Wednesday, February 5, 2014

The retirement income gap: How much can you expect in CPP and OAS?

Fewer Canadians will contribute to their Registered Retirement Savings Plans this year (or plan or save for retirement at all).  A Scotiabank survey finds that just 31 per cent of Canadians plan to contribute this year, compared with 39 per cent last year.

Canadian households spend about $1.65 for every dollar earned, according to Statistics Canada, a ratio among the highest of any country belonging to the Organization for Economic Cooperation and Development.  The median household after tax family income in Canada was $76,000 – more than $6,000 a month.  The median individual income was about $30,000.  Median is the point where half earned more and half earned less.  

Canada Pension Plan (CPP*)  

You may be able to count on up to $1,038 a month from the CPP at age 65 if you qualify for the maximum.  If you take your CPP at age 60, that amount is reduced to approximately $664 per month.  Many people will not qualify for the maximum if their earnings during their working years were less than the yearly maximum pensionable earnings.  In fact, the average CPP benefit paid out in 2013 for new CPP beneficiaries at age 65 was $594 per month.  If a spouse dies, the other spouse is entitled to 60% of their late spouse’s benefit amount.  (*all figures used in this article are at today’s rates in today’s dollars)

Old Age Security (OAS*)

You may qualify for up to $551 per month at age 65 if you qualify for OAS.  You need 40 years of residence after age 18 in Canada to qualify for the maximum.  OAS will be gradually scaled back to begin benefits at age 67 between 2023 and 2029.  So if you are 56 or younger now, you will have to wait longer to collect your OAS.  If your individual net income is above $70,954 for 2013, your monthly Old Age Security (OAS) pension payment amount will be reduced or “clawed back” by 15% for every dollar over that amount, beginning in July 2014. If your income is $114,815 or above, your entire OAS pension will be “clawed back”.

Guaranteed Income Supplement (GIS*)

If your individual income from all sources is less than $16,700 or your combined income is less than $22,000 you may qualify for the GIS.  This amount could be between $500 and $1,000 per month depending on your situation.  

Adding it all up

Adding these programs up, the approximate amount a median Canadian could expect from government is between $500 and $2500 per month.  Most Canadians will fall somewhere between those two numbers – say $1000 per month depending on their eligibility, age at which their pensions are taken, and other factors.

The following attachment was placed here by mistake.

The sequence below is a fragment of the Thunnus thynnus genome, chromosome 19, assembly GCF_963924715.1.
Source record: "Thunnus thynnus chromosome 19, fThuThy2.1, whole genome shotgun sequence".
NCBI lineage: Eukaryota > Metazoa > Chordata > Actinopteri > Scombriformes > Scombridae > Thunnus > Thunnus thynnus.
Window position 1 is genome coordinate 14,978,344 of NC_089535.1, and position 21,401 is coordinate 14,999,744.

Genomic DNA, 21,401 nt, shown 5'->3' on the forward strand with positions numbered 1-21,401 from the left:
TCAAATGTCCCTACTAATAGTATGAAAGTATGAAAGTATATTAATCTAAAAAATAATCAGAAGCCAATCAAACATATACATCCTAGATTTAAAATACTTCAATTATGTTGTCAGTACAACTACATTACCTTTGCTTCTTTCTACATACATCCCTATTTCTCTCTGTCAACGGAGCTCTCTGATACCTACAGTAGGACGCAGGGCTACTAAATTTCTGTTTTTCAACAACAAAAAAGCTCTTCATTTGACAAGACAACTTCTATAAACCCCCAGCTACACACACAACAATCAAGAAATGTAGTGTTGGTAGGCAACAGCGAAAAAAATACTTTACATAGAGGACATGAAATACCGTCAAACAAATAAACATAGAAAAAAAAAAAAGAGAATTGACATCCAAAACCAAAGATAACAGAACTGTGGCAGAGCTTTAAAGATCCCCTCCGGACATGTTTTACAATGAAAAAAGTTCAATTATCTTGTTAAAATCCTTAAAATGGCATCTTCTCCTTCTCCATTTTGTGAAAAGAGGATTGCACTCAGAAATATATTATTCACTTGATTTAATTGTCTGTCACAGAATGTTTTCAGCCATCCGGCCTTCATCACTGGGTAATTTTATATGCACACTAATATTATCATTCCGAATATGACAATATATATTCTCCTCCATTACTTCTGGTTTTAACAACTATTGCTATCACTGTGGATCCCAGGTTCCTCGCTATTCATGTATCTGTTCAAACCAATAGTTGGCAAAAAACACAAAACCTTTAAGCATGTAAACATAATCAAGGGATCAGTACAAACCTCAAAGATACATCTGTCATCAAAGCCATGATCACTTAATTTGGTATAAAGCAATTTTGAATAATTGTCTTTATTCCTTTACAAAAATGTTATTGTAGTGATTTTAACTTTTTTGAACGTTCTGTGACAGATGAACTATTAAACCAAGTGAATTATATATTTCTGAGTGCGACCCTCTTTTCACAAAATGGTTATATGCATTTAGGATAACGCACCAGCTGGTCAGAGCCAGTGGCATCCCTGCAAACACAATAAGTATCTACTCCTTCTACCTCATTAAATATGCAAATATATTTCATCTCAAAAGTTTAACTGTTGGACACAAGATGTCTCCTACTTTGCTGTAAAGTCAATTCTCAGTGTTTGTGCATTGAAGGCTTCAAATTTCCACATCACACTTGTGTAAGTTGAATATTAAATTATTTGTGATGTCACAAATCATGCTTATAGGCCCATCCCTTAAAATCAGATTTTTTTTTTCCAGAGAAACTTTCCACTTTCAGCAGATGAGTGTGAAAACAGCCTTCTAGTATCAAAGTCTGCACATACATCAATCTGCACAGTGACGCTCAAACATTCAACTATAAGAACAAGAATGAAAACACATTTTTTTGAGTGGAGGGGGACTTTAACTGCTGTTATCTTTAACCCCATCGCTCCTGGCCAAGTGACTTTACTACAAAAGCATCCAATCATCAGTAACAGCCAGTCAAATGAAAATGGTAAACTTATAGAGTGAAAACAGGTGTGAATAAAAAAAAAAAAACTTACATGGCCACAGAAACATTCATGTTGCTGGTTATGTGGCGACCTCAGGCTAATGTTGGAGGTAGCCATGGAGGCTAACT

Will a couple used to living on $6,000 per month with little or no retirement savings be able to live on $2000 or less per month (A single person on half that amount)?  

Filling the $4,000 per month gap

The accepted wisdom is that you will not need as much to live on when your kids are gone, you don’t have to commute to work, you don’t need as many new clothes, you may downsize your house, etc.  Offsetting some of those things, however, is an increased desire to travel, dine out and socialize, and the probability of increasing health care costs as you age.  So let’s say you could live on $5,000 a month.  

To generate the additional $3000 per month would take about $600,000 in savings (using a joint last-to-die annuity for a 65 year-old couple – or about a 6% return).  If the income comes from inside a registered plan (RRSP or RRIF), you will have to pay tax on the full amount of income you take out.  For those who plan to continue working, it may be a viable solution for a while, but there is the issue of deteriorating health that may make it impossible for you to continue working.  And of course, what if one or both or you gets sick or needs long-term care in your later years?  

So what can you do?

• Review your budget and put together a financial plan.
This isn’t necessarily fun, but it’s necessary. You’ll be surprised at where your money is going. Financial advisors can help you begin your financial planning for free. 

• Make your savings automatic.
One of the advantages of an RRSP is that once the money goes in, it’s not so easy to take it out. If you take money out of your RRSP before retirement, there’s paperwork and the government takes a withholding tax.

• Start saving as early as you can.
Optimally, start as soon as you have an income and file a tax return. If you are starting late, there is still hope, but see a financial advisor to determine your most optimal saving and investing strategy.  

• Consider other tax-saving programs, such as the TFSA (Tax Free Savings Account).
You can put funds into both an RRSP and a TFSA; with the latter, the money can grow in the account and will not be taxed again. Individuals can contribute up to $5,500 this year to a TFSA, and if you’ve never opened one, you can contribute for the years you’ve missed since the program was started in 2009.

Thinking ahead is hard work for some.  If you want to enjoy the last third of your life, take action now.  The examples used in this article are general in nature and not intended to be used as specific to any one case.  For an accurate diagnosis of your personal situation, please contact us.  Our consultations are complimentary.  

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